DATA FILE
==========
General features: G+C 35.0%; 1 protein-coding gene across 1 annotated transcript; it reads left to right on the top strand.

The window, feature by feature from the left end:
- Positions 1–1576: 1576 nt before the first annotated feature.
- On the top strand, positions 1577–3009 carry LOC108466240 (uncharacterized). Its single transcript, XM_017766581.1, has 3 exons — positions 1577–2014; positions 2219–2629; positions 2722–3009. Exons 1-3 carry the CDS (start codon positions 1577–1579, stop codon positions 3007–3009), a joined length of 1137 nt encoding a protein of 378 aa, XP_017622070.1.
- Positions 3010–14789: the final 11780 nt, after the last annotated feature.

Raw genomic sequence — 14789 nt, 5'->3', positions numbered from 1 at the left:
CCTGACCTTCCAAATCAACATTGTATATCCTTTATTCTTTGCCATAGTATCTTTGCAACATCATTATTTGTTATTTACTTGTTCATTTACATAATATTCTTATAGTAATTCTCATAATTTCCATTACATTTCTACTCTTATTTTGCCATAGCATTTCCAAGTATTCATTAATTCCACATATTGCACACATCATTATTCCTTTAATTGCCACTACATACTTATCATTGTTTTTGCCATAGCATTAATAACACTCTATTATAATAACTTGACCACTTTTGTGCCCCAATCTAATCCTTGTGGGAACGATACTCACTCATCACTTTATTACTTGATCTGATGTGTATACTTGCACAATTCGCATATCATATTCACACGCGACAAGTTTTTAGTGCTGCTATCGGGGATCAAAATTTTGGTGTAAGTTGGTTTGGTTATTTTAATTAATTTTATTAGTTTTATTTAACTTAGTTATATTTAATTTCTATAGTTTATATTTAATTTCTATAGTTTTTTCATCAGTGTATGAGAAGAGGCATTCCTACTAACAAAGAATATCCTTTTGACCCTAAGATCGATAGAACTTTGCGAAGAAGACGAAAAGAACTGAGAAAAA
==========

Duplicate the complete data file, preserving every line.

General features: G+C 35.0%; 1 protein-coding gene across 1 annotated transcript; it reads left to right on the top strand.

The window, feature by feature from the left end:
- Positions 1–1576: 1576 nt before the first annotated feature.
- On the top strand, positions 1577–3009 carry LOC108466240 (uncharacterized). Its single transcript, XM_017766581.1, has 3 exons — positions 1577–2014; positions 2219–2629; positions 2722–3009. Exons 1-3 carry the CDS (start codon positions 1577–1579, stop codon positions 3007–3009), a joined length of 1137 nt encoding a protein of 378 aa, XP_017622070.1.
- Positions 3010–14789: the final 11780 nt, after the last annotated feature.

Raw genomic sequence — 14789 nt, 5'->3', positions numbered from 1 at the left:
CCTGACCTTCCAAATCAACATTGTATATCCTTTATTCTTTGCCATAGTATCTTTGCAACATCATTATTTGTTATTTACTTGTTCATTTACATAATATTCTTATAGTAATTCTCATAATTTCCATTACATTTCTACTCTTATTTTGCCATAGCATTTCCAAGTATTCATTAATTCCACATATTGCACACATCATTATTCCTTTAATTGCCACTACATACTTATCATTGTTTTTGCCATAGCATTAATAACACTCTATTATAATAACTTGACCACTTTTGTGCCCCAATCTAATCCTTGTGGGAACGATACTCACTCATCACTTTATTACTTGATCTGATGTGTATACTTGCACAATTCGCATATCATATTCACACGCGACAAGTTTTTAGTGCTGCTATCGGGGATCAAAATTTTGGTGTAAGTTGGTTTGGTTATTTTAATTAATTTTATTAGTTTTATTTAACTTAGTTATATTTAATTTCTATAGTTTATATTTAATTTCTATAGTTTTTTCATCAGTGTATGAGAAGAGGCATTCCTACTAACAAAGAATATCCTTTTGACCCTAAGATCGATAGAACTTTGCGAAGAAGACGAAAAGAACTGAGAAAAA